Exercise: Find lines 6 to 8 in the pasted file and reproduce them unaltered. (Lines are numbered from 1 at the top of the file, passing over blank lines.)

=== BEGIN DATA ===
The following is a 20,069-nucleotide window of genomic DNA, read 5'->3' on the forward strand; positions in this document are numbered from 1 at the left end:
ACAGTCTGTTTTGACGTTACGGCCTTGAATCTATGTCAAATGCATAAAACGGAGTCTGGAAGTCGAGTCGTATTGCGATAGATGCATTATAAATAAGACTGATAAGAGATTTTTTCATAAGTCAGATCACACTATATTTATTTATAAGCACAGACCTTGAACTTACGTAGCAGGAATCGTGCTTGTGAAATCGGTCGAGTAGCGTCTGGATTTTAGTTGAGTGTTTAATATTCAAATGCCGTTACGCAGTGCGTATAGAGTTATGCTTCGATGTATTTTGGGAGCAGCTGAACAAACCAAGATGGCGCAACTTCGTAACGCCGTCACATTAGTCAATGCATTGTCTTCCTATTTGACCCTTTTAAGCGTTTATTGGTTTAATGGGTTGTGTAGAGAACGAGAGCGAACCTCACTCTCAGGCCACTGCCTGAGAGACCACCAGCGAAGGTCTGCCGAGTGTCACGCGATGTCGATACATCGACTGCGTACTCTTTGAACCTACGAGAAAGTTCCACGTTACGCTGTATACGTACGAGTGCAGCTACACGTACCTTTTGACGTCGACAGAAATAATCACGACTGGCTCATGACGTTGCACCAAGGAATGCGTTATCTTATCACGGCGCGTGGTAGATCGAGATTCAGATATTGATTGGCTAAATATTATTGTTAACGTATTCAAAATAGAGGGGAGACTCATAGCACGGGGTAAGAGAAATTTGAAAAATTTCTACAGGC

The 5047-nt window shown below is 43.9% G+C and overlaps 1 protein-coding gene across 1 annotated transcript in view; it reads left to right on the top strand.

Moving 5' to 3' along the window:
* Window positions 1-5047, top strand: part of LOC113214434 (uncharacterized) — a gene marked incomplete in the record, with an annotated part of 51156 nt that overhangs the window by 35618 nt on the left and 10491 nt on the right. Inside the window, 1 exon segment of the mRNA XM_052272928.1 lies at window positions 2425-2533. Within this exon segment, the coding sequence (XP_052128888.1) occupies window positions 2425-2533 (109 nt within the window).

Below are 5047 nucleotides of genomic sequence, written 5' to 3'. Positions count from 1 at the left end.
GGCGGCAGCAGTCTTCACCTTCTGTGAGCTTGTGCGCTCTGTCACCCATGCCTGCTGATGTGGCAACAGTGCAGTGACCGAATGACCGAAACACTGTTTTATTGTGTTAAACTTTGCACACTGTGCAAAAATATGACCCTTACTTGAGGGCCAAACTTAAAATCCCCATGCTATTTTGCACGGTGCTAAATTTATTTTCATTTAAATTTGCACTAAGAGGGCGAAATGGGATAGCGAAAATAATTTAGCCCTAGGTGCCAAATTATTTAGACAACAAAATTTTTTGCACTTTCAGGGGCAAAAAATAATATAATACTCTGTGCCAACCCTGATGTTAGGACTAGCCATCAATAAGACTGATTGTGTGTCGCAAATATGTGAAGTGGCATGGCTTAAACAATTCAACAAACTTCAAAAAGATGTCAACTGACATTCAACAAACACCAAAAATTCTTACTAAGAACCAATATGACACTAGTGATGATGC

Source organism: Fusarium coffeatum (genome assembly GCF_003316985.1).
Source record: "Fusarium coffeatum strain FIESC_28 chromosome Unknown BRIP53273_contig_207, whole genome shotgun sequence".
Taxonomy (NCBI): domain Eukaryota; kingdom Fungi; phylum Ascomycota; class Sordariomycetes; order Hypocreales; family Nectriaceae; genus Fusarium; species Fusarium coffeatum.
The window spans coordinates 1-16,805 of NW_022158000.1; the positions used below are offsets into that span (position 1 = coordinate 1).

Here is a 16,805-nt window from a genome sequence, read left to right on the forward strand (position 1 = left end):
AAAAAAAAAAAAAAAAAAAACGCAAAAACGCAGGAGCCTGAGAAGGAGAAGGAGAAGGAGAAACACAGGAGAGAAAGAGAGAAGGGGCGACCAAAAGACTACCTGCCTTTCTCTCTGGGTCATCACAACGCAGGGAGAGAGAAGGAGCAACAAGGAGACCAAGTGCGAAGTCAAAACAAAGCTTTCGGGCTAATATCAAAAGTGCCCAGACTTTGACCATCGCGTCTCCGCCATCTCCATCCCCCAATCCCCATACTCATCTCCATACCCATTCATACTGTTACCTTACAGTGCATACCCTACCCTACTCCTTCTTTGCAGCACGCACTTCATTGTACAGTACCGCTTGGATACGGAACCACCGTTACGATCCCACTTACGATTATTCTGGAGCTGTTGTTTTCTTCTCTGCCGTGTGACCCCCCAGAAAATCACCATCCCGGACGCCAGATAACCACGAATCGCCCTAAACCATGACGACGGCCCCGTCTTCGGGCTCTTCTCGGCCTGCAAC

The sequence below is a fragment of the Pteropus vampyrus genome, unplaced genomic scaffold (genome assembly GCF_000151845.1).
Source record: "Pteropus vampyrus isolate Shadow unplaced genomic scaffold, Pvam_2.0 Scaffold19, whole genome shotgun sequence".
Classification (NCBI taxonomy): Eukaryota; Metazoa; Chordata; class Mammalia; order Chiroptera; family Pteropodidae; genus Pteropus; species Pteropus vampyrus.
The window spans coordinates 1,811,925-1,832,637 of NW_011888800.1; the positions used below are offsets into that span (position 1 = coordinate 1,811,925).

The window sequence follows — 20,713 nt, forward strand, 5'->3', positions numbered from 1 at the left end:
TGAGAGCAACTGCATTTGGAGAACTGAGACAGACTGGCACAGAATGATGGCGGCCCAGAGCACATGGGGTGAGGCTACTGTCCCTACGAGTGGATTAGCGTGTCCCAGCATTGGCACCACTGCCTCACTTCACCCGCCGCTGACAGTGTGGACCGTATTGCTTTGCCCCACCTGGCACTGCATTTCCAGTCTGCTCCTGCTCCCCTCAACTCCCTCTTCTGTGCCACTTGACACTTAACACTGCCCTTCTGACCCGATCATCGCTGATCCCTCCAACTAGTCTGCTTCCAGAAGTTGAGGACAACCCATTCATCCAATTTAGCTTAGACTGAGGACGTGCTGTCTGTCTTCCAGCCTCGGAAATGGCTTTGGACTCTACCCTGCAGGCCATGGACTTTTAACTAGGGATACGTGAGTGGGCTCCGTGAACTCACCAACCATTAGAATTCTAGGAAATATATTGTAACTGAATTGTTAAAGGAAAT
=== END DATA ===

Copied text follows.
Below are 5047 nucleotides of genomic sequence, written 5' to 3'. Positions count from 1 at the left end.
GGCGGCAGCAGTCTTCACCTTCTGTGAGCTTGTGCGCTCTGTCACCCATGCCTGCTGATGTGGCAACAGTGCAGTGACCGAATGACCGAAACACTGTTTTATTGTGTTAAACTTTGCACACTGTGCAAAAATATGACCCTTACTTGAGGGCCAAACTTAAAATCCCCATGCTATTTTGCACGGTGCTAAATTTATTTTCATTTAAATTTGCACTAAGAGGGCGAAATGGGATAGCGAAAATAATTTAGCCCTAGGTGCCAAATTATTTAGACAACAAAATTTTTTGCACTTTCAGGGGCAAAAAATAATATAATACTCTGTGCCAACCCTGATGTTAGGACTAGCCATCAATAAGACTGATTGTGTGTCGCAAATATGTGAAGTGGCATGGCTTAAACAATTCAACAAACTTCAAAAAGATGTCAACTGACATTCAACAAACACCAAAAATTCTTACTAAGAACCAATATGACACTAGTGATGATGC

Source organism: Fusarium coffeatum (genome assembly GCF_003316985.1).